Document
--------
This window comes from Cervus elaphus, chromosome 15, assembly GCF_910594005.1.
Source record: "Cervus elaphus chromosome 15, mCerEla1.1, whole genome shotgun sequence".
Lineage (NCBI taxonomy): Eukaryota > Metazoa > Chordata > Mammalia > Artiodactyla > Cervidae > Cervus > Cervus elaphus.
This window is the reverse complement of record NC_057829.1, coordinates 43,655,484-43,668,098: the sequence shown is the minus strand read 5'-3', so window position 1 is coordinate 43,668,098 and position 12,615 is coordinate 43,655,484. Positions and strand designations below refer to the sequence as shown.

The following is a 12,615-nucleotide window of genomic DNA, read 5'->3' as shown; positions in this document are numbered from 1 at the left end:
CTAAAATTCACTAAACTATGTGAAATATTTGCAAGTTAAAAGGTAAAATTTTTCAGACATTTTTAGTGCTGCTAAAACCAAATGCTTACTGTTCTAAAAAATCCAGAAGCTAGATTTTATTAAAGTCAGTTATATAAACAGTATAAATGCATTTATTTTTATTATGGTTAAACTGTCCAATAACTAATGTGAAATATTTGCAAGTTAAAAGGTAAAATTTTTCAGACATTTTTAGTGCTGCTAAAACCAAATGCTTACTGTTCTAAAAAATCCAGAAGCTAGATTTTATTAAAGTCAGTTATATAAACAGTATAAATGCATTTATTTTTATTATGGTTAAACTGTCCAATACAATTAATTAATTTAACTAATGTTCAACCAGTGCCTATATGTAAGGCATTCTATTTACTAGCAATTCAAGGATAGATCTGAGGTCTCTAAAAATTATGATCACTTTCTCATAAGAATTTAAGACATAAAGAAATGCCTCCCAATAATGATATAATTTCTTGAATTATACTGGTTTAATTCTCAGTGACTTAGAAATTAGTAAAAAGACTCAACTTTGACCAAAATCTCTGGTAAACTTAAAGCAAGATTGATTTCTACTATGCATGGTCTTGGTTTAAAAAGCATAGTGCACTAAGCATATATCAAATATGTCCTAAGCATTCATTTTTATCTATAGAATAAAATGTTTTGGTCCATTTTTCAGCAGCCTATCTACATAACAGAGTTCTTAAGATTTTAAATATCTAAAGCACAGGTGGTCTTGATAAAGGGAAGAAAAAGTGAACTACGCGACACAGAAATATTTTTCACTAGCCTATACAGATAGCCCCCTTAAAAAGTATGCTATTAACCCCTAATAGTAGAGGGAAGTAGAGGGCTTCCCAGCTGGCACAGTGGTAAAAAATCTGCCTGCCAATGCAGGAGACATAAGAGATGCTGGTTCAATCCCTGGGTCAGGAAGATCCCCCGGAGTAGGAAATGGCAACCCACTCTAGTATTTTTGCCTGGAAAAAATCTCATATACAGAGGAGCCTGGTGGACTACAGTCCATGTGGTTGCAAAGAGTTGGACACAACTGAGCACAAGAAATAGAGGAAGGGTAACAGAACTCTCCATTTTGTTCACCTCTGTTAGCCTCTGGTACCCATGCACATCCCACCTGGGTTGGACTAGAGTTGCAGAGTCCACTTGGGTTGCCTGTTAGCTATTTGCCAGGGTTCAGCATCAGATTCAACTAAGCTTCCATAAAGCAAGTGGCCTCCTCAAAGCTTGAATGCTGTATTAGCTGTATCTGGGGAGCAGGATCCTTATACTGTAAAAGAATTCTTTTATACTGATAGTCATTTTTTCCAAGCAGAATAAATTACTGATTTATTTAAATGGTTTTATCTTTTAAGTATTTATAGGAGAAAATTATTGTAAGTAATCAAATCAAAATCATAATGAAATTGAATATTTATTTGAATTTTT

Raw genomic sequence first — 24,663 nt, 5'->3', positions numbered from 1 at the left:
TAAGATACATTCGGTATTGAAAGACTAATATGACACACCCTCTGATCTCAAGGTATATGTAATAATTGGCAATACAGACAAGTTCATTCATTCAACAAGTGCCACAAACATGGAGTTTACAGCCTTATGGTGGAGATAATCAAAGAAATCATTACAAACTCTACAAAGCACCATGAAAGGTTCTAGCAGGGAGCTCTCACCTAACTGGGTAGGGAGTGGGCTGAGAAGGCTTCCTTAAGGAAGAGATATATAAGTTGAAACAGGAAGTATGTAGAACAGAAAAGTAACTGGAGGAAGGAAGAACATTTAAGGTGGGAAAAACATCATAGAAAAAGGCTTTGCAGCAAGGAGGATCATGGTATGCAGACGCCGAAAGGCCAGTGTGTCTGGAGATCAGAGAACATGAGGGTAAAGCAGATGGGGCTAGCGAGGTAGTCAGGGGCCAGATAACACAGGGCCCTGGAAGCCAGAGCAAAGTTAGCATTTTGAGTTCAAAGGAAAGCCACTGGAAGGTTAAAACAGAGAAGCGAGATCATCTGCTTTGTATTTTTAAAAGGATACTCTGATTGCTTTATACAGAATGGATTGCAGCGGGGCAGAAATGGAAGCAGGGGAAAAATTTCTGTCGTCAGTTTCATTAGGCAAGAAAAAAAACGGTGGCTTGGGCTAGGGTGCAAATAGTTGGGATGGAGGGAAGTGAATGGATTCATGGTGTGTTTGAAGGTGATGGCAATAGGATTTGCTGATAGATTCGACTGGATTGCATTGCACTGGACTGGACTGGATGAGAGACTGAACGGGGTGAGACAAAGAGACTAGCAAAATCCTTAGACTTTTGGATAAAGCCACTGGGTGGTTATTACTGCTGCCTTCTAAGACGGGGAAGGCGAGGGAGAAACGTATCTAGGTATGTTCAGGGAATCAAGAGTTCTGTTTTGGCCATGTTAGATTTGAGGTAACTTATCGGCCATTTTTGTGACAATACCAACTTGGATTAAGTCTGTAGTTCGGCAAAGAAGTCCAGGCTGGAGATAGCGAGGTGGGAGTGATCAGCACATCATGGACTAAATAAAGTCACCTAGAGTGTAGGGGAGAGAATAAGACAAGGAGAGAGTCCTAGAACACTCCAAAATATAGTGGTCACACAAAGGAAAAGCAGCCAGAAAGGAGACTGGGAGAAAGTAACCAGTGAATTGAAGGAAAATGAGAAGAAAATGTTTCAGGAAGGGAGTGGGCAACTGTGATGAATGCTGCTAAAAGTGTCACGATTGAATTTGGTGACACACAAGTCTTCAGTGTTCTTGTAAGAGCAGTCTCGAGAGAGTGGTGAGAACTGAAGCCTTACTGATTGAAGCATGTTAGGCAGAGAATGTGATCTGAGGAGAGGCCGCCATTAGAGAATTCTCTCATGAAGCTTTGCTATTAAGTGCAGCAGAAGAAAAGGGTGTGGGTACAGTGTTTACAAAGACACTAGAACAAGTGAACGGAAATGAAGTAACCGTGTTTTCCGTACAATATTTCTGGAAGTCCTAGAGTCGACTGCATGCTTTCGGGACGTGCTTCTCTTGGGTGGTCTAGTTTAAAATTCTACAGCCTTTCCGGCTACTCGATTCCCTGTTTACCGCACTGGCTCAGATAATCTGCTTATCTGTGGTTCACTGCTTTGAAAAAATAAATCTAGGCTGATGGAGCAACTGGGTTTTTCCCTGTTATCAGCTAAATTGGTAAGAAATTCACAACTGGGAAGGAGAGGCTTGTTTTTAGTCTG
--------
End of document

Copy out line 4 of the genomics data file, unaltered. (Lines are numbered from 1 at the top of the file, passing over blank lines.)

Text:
This window is the reverse complement of record NC_057829.1, coordinates 43,655,484-43,668,098: the sequence shown is the minus strand read 5'-3', so window position 1 is coordinate 43,668,098 and position 12,615 is coordinate 43,655,484. Positions and strand designations below refer to the sequence as shown.